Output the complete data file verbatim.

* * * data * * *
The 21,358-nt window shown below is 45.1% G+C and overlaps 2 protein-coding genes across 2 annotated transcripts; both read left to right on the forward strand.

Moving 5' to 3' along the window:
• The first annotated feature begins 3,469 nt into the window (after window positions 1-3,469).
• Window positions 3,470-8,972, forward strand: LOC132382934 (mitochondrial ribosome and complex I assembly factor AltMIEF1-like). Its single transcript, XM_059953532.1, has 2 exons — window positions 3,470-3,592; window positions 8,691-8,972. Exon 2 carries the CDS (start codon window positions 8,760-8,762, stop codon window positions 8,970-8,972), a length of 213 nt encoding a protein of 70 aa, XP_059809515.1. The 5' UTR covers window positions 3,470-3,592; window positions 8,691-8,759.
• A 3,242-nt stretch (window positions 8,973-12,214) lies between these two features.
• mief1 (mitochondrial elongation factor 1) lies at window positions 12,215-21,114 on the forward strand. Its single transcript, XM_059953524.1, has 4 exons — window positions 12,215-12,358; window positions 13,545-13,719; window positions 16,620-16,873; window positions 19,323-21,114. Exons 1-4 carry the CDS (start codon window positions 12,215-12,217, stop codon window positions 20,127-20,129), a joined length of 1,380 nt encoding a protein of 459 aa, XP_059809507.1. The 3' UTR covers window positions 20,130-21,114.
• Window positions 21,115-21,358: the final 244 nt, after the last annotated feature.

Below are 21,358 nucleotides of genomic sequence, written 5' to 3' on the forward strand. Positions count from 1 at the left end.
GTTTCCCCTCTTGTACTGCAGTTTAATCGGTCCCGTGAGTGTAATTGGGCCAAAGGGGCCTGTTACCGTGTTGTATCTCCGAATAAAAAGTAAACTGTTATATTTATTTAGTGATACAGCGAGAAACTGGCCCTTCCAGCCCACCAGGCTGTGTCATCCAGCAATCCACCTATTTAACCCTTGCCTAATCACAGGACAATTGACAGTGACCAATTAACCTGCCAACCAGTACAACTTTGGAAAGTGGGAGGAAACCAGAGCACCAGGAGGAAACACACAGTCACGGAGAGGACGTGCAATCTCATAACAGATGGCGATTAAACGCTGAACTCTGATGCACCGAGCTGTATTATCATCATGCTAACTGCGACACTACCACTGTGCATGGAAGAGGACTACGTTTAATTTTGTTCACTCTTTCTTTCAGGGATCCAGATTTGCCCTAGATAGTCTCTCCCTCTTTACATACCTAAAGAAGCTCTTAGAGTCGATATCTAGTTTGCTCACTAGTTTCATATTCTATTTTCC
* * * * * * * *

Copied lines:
The 21,358-nt window shown below is 45.1% G+C and overlaps 2 protein-coding genes across 2 annotated transcripts; both read left to right on the forward strand.

Moving 5' to 3' along the window:
• The first annotated feature begins 3,469 nt into the window (after window positions 1-3,469).
• Window positions 3,470-8,972, forward strand: LOC132382934 (mitochondrial ribosome and complex I assembly factor AltMIEF1-like). Its single transcript, XM_059953532.1, has 2 exons — window positions 3,470-3,592; window positions 8,691-8,972. Exon 2 carries the CDS (start codon window positions 8,760-8,762, stop codon window positions 8,970-8,972), a length of 213 nt encoding a protein of 70 aa, XP_059809515.1. The 5' UTR covers window positions 3,470-3,592; window positions 8,691-8,759.
• A 3,242-nt stretch (window positions 8,973-12,214) lies between these two features.
• mief1 (mitochondrial elongation factor 1) lies at window positions 12,215-21,114 on the forward strand. Its single transcript, XM_059953524.1, has 4 exons — window positions 12,215-12,358; window positions 13,545-13,719; window positions 16,620-16,873; window positions 19,323-21,114. Exons 1-4 carry the CDS (start codon window positions 12,215-12,217, stop codon window positions 20,127-20,129), a joined length of 1,380 nt encoding a protein of 459 aa, XP_059809507.1. The 3' UTR covers window positions 20,130-21,114.
• Window positions 21,115-21,358: the final 244 nt, after the last annotated feature.

Below are 21,358 nucleotides of genomic sequence, written 5' to 3' on the forward strand. Positions count from 1 at the left end.
GTTTCCCCTCTTGTACTGCAGTTTAATCGGTCCCGTGAGTGTAATTGGGCCAAAGGGGCCTGTTACCGTGTTGTATCTCCGAATAAAAAGTAAACTGTTATATTTATTTAGTGATACAGCGAGAAACTGGCCCTTCCAGCCCACCAGGCTGTGTCATCCAGCAATCCACCTATTTAACCCTTGCCTAATCACAGGACAATTGACAGTGACCAATTAACCTGCCAACCAGTACAACTTTGGAAAGTGGGAGGAAACCAGAGCACCAGGAGGAAACACACAGTCACGGAGAGGACGTGCAATCTCATAACAGATGGCGATTAAACGCTGAACTCTGATGCACCGAGCTGTATTATCATCATGCTAACTGCGACACTACCACTGTGCATGGAAGAGGACTACGTTTAATTTTGTTCACTCTTTCTTTCAGGGATCCAGATTTGCCCTAGATAGTCTCTCCCTCTTTACATACCTAAAGAAGCTCTTAGAGTCGATATCTAGTTTGCTCACTAGTTTCATATTCTATTTTCC